- Clear contradiction of Scriptural Teaching on Tongues – Paul clearly taught between 1 Corinthians 12/14 that there was a proper use of Tongues in the early Church, how it was and was not to be used. For instance, Paul said that two, or at the most three should speak in tongues and that it must be accompanied by an interpreter. (1 Cor 14:27-28). With no interpreter, those speaking in another language were to be silent, to stop speaking.
This was prefaced with the understanding that Tongues were NOT for a sign to the believer, but to the unbeliever, yet those in the Initial Evidence camp claim tongues are a sign to the individual that they are saved. And, Paul convincingly taught in the same chapter, in verse 23, “So if the whole church comes together and everyone speaks in tongues, and inquirers or unbelievers come in, will they not say that you are out of your mind?” While Initial Evidence proponents argue that there is a difference between ‘Initial’ tongues, and Tongues and Interpretations, there is great inconsistency in both cases.
My personal conclusion therefore is that the Initial Evidence argument is inconsistent with Scriptures teaching and this is clearly seen by the inconsistent message produced by the proponents of this claim. Is it just like the Acts 2 example? It actually isn’t. Does it defy the teachings of Paul in 1 Corinthians? It actually does.
Whether or not an individual believes Tongues are still an active gift of the Spirit today, there is no question that the Bible does not teach that Tongues are the definitive sign that a new believer is Saved, or justified in the eyes of God. In fact, it clearly teaches that the only way this can happen (being justified before God) is based on the Obedience of Christ. (Rom 3:21-26, Rom 5:19) Tongues are not a fruit of the Spirit and they are also not to be a corporate body activity.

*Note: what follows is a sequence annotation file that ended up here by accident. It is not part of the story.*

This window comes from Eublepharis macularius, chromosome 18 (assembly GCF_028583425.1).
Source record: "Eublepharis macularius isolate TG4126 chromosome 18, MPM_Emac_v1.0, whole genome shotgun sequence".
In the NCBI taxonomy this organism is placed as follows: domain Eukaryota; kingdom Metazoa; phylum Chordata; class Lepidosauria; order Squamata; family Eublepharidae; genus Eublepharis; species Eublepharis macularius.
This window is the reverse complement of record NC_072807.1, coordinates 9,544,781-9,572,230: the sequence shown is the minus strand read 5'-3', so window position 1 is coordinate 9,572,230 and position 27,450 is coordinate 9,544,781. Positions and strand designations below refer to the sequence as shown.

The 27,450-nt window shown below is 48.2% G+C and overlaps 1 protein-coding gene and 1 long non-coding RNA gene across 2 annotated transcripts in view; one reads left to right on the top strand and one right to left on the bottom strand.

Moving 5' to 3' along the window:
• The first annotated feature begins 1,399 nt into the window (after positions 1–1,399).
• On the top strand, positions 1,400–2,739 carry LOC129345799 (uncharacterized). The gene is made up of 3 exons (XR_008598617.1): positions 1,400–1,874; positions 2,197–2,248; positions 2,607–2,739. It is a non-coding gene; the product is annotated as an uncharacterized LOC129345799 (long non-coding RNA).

Those who claim the Initial Evidence argument often consistently and completely defy the teaching of Paul by having a church of many people, all speaking in tongues in ecstatic worship at the same time and there is never or rarely an interpreter. Thus, to claim that the Spirit is inducing them to defy Holy Scripture is the purest of contradictions.
The most clear evidence of Scripture of the Holy Spirit is a heart that was at enmity with God, an enemy of God, seeking after, and loving God. (Rom 8:1-10) This is followed by the clear Fruit of the Spirit (Gal 5:22-23) and as James declared, Pure Religion before God which is caring for those who are in positions of being unable to care for themselves. (James 1:27)
Tongues are clearly a Gift of the Spirit (1 Cor 12) that God disperses throughout the Body as He will (1 Cor 12:4), but not all will Speak in Tongues just as not all will be Apostles, or have the Gift of Healing, etc. (1 Cor 12:27:31) To claim that ALL must speak in tongues is a damnable doctrine that requires redefining Scripture and deceiving many to believe a message that is against or contrary to Scripture.
Regardless of my conclusion, I am looking forward to hearing yours!